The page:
Finn et al. (2000) characterize charter schools as learning communities because they contain these 5 elements: a self-governing, mission-driven institution; a voluntary community; intimacy, scale, and involvement; a professional community; the encompass many kinds of neighbourhoods.
The uniqueness of the charter schools stands on ‘unprecedented combination of freedom and accountability’ (US Department of Education, 2004, p.1). Although these schools are funded by the nation, they are not bound to the laws and the bureaucracy which conventional public schools follow. On the other hand, they are held ‘accountable for their academic and financial performance’ (US Department of Education, 2004, p.1). Charter schools are responsible for their own finance and their human resources, as well as for their curriculum, the day length, the dress codes, their instructional methods etc. In this way charter schools can serve as ‘laboratories, developing new educational practices that can be later replicated on a broader scale’ (US Department of Education, 2004, p.2).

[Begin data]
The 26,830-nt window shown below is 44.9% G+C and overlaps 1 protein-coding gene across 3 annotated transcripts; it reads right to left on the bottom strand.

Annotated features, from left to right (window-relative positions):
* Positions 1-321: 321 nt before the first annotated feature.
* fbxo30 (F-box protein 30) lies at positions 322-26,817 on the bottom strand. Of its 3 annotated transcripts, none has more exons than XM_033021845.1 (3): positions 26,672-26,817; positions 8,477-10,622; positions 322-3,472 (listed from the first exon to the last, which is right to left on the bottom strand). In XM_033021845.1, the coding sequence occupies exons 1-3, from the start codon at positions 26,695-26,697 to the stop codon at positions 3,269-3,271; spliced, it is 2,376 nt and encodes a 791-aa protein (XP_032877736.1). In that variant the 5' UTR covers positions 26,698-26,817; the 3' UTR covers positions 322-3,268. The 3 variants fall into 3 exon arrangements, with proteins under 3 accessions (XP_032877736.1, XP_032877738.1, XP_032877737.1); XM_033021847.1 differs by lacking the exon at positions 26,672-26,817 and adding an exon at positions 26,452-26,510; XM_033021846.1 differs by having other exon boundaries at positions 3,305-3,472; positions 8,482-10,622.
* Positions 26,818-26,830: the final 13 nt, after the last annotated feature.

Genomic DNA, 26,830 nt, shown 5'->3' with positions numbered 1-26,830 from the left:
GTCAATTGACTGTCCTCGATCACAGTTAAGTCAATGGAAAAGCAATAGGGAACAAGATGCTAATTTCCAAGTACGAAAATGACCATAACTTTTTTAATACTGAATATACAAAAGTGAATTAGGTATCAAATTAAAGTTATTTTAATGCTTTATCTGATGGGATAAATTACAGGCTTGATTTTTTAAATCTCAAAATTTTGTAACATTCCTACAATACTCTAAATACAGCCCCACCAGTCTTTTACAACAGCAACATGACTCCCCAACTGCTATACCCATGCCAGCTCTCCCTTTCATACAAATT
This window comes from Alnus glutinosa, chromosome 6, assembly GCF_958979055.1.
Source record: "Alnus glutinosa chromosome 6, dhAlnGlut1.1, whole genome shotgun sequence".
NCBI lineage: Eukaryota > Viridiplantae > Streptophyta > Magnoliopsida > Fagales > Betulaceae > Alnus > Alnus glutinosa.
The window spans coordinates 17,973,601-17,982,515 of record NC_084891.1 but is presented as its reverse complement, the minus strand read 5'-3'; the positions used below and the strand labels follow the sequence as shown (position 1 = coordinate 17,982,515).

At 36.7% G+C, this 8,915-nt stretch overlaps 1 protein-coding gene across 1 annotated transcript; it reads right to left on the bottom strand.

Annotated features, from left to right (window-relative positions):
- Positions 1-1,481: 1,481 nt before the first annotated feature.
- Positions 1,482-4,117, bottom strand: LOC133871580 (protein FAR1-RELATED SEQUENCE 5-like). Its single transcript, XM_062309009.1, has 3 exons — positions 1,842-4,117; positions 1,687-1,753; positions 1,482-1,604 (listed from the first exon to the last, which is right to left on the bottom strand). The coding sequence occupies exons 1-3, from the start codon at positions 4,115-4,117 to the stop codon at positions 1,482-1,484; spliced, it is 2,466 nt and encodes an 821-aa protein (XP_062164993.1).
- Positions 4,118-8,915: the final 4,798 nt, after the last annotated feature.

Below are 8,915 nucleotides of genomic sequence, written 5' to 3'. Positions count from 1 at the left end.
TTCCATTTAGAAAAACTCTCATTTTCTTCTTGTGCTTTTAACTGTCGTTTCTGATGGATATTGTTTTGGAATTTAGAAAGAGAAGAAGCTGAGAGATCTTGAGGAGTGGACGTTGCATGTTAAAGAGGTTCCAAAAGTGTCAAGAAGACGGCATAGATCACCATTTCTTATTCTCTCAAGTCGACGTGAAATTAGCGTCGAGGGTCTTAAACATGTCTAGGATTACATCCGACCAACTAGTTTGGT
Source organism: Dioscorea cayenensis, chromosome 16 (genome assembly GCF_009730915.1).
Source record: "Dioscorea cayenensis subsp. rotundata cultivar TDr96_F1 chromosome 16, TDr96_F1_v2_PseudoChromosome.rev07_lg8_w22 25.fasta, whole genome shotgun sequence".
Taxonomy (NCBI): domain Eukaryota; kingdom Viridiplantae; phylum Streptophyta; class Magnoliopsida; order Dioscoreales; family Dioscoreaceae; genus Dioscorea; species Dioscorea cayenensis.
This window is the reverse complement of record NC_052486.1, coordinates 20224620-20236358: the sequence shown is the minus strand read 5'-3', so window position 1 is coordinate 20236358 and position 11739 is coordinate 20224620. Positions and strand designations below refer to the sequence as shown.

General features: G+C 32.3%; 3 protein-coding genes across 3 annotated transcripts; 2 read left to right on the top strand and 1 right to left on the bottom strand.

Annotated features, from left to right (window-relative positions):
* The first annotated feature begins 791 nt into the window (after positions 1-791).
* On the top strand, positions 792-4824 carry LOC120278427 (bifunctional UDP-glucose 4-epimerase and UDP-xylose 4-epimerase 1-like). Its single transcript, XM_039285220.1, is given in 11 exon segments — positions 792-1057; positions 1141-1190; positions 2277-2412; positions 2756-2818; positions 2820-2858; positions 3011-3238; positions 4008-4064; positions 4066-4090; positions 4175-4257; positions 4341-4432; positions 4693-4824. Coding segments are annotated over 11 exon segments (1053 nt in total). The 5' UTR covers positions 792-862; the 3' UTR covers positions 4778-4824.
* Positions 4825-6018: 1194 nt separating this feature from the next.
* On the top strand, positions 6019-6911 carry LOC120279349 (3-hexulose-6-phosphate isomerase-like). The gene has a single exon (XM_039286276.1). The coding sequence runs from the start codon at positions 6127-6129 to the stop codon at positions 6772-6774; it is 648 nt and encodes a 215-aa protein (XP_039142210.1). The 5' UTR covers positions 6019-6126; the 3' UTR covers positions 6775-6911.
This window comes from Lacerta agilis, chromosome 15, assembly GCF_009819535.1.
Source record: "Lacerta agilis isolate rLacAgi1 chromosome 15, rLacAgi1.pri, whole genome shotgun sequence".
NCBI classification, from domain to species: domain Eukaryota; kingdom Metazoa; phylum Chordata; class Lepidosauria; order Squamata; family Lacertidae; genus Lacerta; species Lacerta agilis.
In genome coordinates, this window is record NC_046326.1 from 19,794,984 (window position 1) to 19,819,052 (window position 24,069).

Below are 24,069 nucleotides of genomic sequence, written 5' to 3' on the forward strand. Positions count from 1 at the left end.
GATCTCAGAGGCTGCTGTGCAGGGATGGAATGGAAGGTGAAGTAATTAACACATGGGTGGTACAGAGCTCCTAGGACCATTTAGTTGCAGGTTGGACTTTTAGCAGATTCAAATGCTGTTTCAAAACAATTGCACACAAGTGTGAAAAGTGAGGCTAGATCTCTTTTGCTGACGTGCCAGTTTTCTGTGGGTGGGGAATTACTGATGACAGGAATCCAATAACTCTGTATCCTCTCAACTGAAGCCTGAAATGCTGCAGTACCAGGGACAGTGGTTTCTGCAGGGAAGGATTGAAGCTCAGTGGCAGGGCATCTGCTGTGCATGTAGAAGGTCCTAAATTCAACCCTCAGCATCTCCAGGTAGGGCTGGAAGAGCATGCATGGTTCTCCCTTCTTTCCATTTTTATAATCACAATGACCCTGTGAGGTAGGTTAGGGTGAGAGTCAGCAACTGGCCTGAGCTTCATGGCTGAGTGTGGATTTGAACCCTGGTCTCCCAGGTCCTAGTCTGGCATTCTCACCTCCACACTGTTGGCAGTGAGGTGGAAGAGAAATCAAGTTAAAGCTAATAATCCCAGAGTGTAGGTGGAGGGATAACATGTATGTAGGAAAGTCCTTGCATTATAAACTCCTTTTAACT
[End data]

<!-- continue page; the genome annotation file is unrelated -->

One very important aspect of the charter schools’ success lies in their leadership. The leadership must have a vision and capability to create a new alternative school. On the other hand, if the leadership is concerned of its personal agenda, then the success of the school may be compromised (Sarason, 1999) In addition to that, strong laws seem to lead to success charter schools as well (www.edreform.com).
It is often suggested that the competition from the existence of the charter schools would raise the standards in the conventional schools as well. Cardon (2003, p. 736) suggests that that ‘depends on the interaction of quality and output in the cost function’.